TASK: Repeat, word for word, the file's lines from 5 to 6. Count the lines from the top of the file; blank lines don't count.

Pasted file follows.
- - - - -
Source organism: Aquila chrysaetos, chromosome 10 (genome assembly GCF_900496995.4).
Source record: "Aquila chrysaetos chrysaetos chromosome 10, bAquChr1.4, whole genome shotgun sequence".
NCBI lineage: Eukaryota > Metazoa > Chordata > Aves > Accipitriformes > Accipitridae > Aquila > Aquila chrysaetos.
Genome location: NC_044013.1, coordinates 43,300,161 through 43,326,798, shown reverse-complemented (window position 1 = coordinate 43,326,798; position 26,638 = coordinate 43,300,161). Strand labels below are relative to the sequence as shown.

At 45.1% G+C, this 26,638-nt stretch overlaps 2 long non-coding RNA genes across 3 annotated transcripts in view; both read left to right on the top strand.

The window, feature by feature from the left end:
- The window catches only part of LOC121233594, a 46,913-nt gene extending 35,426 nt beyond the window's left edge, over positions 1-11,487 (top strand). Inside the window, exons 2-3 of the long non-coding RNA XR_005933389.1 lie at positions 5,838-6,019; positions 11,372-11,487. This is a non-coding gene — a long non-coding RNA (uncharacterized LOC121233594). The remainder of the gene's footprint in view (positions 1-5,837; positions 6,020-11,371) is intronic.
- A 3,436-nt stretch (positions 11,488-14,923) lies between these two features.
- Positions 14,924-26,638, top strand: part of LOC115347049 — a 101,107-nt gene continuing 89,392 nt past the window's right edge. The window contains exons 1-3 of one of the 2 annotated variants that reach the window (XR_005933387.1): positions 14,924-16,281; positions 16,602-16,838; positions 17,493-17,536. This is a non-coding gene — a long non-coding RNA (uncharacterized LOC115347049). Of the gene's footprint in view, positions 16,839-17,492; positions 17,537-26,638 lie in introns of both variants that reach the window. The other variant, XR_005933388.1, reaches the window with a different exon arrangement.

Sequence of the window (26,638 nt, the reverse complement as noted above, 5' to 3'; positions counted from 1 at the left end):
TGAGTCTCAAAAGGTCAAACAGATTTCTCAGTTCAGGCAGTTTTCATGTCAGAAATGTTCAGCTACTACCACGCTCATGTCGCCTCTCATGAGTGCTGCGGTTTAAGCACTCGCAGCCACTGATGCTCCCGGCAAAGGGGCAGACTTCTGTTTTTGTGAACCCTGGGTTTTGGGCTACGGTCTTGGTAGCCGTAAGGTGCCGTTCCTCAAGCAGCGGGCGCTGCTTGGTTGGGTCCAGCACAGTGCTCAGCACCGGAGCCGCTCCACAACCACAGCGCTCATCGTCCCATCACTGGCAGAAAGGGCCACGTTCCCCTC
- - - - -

At 45.1% G+C, this 26,638-nt stretch overlaps 2 long non-coding RNA genes across 3 annotated transcripts in view; both read left to right on the top strand.

The window, feature by feature from the left end: